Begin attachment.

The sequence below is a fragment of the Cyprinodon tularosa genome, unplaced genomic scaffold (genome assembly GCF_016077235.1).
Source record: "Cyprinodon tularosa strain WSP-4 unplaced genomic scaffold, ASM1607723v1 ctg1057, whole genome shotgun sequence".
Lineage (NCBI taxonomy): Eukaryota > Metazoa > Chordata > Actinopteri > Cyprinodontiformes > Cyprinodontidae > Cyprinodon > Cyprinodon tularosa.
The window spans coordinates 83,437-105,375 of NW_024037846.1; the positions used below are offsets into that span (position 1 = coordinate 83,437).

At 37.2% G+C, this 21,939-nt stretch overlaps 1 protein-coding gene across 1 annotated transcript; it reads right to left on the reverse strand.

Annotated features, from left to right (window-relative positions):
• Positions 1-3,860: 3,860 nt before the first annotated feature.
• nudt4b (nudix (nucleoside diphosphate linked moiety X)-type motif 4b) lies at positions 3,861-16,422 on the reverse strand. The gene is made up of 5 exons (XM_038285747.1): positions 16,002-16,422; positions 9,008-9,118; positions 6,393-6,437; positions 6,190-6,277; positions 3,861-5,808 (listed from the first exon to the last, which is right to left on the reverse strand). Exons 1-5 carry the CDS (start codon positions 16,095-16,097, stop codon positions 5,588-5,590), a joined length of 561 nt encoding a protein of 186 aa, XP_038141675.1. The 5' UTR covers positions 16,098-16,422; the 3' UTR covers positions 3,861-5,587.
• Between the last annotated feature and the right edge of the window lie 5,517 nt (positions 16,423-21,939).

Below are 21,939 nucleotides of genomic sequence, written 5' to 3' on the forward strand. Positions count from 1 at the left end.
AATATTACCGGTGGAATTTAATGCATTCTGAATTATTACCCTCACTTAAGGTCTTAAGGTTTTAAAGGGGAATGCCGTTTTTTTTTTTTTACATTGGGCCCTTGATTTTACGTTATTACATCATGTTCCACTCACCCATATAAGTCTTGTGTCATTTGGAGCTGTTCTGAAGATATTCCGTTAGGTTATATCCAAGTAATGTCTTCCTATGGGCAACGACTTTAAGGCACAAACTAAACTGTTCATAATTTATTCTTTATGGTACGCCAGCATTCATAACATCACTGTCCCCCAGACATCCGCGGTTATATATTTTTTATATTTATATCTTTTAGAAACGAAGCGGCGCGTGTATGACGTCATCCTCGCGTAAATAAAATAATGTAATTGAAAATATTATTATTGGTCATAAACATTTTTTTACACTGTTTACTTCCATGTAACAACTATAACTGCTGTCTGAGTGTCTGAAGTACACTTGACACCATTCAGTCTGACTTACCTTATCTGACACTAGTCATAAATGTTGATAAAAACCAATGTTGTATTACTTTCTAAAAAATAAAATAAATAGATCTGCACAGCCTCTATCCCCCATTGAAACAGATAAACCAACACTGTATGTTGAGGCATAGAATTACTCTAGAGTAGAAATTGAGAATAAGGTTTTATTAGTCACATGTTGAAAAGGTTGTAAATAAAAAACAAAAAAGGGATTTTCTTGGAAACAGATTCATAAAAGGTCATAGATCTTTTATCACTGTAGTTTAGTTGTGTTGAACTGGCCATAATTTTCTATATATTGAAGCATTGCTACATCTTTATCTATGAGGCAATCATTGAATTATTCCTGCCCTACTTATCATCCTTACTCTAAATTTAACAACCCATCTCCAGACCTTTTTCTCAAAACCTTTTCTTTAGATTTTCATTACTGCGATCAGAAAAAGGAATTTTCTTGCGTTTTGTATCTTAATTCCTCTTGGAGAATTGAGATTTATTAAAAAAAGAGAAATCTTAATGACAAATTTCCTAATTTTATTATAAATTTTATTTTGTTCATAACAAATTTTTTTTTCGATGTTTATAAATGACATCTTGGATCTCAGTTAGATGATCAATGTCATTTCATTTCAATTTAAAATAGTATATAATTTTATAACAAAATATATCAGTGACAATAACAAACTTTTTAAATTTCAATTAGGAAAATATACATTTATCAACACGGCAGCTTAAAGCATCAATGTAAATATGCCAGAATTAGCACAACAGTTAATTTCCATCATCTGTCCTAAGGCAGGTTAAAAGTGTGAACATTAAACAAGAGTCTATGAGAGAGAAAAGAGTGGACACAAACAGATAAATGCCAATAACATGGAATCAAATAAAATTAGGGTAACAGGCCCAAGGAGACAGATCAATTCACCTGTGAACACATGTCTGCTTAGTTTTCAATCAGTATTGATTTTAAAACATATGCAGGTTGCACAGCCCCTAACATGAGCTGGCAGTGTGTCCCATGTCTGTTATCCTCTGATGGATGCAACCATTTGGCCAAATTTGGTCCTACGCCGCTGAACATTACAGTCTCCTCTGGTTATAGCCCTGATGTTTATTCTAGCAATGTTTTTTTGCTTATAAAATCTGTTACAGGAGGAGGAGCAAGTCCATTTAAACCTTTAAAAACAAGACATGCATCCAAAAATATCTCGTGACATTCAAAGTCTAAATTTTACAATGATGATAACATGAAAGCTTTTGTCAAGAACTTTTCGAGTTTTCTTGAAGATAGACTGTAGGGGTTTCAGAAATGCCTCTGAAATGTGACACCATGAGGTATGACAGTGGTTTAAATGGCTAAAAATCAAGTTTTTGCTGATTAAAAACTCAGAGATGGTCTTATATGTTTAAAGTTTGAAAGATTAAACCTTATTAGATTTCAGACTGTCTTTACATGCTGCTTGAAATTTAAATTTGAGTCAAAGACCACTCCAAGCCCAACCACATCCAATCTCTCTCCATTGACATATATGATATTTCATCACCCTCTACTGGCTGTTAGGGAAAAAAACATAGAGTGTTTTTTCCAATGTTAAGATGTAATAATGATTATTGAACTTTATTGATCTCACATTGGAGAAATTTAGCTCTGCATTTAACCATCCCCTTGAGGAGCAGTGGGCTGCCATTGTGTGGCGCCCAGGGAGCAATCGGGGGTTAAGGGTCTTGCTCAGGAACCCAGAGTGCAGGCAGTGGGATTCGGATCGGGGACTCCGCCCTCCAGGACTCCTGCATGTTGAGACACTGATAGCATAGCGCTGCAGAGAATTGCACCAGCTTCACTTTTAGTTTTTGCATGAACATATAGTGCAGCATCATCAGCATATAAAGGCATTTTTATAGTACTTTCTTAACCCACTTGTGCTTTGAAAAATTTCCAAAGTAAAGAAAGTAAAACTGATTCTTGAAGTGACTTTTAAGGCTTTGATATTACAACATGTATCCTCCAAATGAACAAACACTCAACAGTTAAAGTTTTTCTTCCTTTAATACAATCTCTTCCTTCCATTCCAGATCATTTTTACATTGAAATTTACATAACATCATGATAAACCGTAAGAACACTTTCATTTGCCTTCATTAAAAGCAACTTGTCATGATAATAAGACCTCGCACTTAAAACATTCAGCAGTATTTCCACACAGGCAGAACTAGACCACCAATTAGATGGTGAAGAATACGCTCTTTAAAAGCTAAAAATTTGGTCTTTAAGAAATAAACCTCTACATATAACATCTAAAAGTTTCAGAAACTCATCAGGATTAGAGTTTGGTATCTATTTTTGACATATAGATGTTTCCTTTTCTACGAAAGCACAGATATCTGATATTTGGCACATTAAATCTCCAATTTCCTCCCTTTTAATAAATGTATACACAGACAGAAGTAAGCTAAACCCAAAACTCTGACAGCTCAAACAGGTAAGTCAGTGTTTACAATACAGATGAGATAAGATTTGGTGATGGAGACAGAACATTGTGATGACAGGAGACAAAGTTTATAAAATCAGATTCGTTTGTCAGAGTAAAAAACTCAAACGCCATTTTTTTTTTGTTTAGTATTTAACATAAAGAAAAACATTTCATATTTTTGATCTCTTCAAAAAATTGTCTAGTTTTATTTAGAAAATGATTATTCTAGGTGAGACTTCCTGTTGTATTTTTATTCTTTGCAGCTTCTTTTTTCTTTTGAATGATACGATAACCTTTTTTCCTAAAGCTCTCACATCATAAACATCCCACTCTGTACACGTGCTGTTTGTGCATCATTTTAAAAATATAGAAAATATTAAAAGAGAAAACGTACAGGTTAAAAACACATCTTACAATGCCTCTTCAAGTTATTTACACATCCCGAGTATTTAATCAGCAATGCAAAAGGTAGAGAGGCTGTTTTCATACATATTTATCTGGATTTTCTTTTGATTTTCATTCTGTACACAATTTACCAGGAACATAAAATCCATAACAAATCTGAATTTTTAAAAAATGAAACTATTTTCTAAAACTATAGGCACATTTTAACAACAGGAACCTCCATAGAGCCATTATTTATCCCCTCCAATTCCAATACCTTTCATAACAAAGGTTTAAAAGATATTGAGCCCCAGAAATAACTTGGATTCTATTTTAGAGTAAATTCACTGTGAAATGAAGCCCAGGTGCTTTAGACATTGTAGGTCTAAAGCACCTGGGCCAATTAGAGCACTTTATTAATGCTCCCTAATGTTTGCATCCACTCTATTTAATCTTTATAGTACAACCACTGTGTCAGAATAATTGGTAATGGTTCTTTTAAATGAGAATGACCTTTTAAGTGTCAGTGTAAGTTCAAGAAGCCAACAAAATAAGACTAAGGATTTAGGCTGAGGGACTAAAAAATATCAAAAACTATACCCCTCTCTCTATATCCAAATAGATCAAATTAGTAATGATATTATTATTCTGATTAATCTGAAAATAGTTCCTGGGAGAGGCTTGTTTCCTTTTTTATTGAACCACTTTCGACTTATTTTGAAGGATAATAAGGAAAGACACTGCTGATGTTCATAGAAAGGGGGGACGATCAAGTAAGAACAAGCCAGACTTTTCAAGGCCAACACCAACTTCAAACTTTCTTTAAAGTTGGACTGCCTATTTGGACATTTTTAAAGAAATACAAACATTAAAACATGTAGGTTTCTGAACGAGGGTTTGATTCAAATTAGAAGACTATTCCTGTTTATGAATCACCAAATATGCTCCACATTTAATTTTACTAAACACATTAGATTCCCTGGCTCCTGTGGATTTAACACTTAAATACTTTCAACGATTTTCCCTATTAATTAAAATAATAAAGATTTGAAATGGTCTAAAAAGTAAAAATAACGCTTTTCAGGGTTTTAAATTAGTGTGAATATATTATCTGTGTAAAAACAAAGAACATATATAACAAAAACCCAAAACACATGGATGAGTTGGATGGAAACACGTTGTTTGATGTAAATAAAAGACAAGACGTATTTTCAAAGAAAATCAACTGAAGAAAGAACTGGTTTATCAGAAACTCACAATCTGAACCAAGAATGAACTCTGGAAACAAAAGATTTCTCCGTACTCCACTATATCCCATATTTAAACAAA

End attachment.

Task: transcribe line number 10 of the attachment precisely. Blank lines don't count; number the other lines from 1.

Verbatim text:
Below are 21,939 nucleotides of genomic sequence, written 5' to 3' on the forward strand. Positions count from 1 at the left end.